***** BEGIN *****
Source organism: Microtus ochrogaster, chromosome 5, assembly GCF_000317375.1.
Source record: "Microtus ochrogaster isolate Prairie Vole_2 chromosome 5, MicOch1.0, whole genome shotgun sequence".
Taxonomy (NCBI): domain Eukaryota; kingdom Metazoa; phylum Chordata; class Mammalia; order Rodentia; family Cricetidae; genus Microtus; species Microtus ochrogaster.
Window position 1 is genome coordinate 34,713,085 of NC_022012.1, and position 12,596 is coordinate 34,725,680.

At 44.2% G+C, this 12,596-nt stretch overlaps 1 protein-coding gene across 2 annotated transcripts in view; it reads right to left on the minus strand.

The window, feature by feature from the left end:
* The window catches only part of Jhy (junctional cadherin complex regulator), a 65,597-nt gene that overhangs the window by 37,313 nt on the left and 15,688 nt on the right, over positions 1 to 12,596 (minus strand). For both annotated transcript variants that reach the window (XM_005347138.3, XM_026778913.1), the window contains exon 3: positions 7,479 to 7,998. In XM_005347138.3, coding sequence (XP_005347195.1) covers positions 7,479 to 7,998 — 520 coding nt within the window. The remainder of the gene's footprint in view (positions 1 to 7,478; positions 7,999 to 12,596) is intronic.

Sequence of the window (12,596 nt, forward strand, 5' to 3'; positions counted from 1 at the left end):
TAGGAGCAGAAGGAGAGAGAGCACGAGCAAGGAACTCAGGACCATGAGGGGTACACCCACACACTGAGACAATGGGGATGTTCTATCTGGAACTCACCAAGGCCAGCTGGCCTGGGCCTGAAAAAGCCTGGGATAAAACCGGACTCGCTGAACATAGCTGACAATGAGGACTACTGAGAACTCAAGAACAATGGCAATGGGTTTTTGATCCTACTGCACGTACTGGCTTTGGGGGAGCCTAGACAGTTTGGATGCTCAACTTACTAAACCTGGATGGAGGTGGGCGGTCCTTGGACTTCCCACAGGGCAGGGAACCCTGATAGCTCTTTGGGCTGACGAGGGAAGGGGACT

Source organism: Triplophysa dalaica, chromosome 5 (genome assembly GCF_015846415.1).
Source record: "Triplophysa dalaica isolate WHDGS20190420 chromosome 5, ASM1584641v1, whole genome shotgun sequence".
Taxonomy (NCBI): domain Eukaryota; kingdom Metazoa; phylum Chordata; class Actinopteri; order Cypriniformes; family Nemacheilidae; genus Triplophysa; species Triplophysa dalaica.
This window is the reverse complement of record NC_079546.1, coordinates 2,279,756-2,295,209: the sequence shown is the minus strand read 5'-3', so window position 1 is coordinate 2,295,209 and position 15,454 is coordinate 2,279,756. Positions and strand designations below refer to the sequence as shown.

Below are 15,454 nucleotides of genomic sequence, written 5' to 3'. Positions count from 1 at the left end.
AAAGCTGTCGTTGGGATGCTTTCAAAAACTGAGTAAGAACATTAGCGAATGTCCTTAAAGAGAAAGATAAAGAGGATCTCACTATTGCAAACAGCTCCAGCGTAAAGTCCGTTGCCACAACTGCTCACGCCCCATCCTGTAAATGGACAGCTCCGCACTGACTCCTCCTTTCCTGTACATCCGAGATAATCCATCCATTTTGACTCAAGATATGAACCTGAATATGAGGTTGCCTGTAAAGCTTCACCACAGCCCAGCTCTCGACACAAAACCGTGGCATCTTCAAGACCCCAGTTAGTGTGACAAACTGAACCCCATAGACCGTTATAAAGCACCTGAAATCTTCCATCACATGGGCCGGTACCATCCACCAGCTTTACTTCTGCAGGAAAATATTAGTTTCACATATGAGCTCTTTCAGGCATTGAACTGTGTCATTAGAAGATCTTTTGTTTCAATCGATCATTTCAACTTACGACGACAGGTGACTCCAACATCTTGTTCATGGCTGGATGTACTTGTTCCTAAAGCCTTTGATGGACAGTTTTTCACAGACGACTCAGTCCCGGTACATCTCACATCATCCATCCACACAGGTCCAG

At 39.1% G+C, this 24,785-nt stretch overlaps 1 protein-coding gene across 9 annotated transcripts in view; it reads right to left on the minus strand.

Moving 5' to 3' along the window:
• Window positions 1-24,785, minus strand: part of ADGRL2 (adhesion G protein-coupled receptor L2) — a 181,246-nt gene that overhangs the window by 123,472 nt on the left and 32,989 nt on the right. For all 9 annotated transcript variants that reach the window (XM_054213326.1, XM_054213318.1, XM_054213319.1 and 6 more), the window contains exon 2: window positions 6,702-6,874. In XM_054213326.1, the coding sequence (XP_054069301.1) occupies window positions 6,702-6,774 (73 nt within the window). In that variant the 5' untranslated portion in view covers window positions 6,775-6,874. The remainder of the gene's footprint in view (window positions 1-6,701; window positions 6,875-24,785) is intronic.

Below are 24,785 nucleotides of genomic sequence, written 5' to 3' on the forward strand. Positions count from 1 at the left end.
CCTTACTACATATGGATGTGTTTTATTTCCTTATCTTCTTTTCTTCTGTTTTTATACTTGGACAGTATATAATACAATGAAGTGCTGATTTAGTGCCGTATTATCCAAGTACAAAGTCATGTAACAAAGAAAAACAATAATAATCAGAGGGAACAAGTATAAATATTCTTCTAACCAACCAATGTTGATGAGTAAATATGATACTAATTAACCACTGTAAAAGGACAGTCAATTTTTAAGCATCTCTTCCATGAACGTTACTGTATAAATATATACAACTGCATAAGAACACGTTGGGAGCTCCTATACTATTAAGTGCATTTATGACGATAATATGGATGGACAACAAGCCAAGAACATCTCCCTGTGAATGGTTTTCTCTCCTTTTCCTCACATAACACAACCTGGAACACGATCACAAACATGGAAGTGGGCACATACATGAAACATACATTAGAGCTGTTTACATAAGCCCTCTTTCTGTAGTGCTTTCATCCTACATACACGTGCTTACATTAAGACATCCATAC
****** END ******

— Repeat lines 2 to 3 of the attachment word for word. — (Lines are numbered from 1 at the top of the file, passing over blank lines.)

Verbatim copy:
Source record: "Microtus ochrogaster isolate Prairie Vole_2 chromosome 5, MicOch1.0, whole genome shotgun sequence".
Taxonomy (NCBI): domain Eukaryota; kingdom Metazoa; phylum Chordata; class Mammalia; order Rodentia; family Cricetidae; genus Microtus; species Microtus ochrogaster.